One third of all threatened plant species might be unfit for seed banks
Seed banks are excellent ex-situ conservation projects that allows us to have long-term storage of plant seeds, in order to potentially use them if the plant goes extinct in the wild. These vaults are capable of storing several million seeds, and they have been a vital part of conservation efforts when it comes to plants, trees, and crops.
The purpose of a seed bank is to act as a fail-safe mechanism in case a plant species or local variety of a plant goes extinct in the wild, and if this happens we can simply turn to the vault and get seeds to put out in the wild again.
How the seed bank functions
The seed banks typically store seeds in a dried and frozen state with a temperature of around -20 °C, and the physical location of the banks tend to be in areas that have low humidity and a low temperature. One of the biggest fail-safe seed vaults for agricultural plants in the world is located in Norway, on the island Svalbard. This vault is designed in such as manner that it would keep the seeds dry and frozen even if the electricity were to be knocked offline.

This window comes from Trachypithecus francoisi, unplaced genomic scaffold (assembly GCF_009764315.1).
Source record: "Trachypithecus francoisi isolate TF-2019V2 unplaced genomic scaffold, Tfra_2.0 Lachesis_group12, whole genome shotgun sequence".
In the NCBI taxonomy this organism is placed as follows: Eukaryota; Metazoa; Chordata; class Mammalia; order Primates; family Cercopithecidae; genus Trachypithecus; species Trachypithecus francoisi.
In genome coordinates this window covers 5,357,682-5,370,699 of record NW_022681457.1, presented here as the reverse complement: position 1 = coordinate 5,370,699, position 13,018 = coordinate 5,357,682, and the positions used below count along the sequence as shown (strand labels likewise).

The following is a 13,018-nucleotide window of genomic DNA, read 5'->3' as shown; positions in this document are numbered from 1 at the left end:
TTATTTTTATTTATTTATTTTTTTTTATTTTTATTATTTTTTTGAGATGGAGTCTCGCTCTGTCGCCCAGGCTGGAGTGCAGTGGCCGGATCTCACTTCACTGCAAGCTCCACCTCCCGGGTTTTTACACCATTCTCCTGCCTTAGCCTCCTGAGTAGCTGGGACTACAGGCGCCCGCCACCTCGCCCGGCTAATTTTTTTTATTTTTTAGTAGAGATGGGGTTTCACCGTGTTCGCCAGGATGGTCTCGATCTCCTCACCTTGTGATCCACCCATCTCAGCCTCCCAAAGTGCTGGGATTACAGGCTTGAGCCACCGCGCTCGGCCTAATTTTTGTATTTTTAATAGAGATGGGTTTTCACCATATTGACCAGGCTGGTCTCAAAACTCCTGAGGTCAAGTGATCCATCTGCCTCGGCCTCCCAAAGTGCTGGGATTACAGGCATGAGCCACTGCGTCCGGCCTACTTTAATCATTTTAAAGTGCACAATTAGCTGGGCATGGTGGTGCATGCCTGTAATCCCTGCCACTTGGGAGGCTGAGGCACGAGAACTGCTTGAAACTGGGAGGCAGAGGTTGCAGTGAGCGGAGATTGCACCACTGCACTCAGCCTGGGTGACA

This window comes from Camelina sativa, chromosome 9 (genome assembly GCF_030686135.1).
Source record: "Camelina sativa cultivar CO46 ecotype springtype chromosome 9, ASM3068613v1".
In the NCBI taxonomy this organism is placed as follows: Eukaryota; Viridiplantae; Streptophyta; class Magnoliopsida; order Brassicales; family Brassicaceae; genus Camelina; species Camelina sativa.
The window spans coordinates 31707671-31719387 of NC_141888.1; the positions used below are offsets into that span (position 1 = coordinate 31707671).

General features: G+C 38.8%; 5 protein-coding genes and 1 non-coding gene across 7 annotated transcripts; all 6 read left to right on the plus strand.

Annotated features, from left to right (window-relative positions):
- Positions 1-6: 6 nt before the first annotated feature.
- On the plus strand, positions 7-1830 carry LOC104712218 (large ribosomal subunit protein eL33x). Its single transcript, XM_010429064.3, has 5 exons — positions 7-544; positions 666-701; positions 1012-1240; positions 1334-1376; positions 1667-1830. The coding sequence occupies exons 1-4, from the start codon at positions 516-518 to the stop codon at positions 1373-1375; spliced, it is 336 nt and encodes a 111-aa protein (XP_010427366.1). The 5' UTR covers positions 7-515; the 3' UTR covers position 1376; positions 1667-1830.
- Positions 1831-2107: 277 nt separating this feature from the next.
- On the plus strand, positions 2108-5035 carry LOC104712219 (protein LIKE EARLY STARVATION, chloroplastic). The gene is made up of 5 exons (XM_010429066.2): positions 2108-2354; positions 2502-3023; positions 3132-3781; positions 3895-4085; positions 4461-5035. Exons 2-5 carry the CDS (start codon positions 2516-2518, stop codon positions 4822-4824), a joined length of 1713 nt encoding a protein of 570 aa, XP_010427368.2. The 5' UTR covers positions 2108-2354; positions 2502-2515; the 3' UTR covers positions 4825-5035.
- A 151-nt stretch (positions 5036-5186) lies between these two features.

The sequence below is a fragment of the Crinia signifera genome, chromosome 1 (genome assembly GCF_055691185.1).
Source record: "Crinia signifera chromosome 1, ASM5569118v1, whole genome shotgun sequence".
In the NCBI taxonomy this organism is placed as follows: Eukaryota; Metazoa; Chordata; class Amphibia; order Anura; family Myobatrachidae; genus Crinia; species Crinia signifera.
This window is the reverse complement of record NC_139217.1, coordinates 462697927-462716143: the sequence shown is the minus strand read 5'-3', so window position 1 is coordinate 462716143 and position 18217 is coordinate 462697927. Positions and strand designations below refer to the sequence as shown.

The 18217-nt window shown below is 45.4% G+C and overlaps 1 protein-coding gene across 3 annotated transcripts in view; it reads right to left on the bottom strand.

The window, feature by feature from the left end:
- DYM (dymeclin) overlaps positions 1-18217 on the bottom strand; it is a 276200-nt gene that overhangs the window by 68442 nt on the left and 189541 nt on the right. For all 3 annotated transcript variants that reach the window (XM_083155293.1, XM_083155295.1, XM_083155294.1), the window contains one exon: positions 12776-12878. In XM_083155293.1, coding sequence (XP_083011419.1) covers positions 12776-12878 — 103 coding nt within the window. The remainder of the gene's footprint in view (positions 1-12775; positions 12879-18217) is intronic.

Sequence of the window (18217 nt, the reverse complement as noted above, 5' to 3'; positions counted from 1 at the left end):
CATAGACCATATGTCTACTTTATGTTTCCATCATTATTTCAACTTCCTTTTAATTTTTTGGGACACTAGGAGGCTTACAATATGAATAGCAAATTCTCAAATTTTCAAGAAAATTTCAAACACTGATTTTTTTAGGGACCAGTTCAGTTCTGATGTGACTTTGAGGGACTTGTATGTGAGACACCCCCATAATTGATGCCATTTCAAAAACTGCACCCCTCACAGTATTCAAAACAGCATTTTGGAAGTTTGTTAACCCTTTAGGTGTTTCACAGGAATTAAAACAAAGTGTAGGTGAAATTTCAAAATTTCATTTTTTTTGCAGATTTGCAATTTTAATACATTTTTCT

About a year ago I wrote about how they had a small emergency when water leaked into the facility though, because they had not properly planned for climate change. The vault was built on a glacier to keep it cool, but this began to melt, and water ran down from the entrance. It has now been fixed, and luckily no seeds were damaged from the leak.
This is the entrance to the Svalbard Seed Vault, but most of the facility is located under ground. Photo by Frode Ramone, posted with the Creative Commons Attribution 2.0 Generic license.
The purpose of this vault is to store mostly agricultural seeds, and they aim to get local varieties of crops from all over the world, and give it back in case of a disaster that wipes them out. This might sound like a far-fetched scenario for most of us, but they have already returned seeds to Syria, allowing Syrian farmers that had been devastated by the war to grow crops adapted to the local climate and environment. So it might be useful in cases of wars, natural disasters, and other extreme problems that could potentially wipe out all of the crops in an entire region.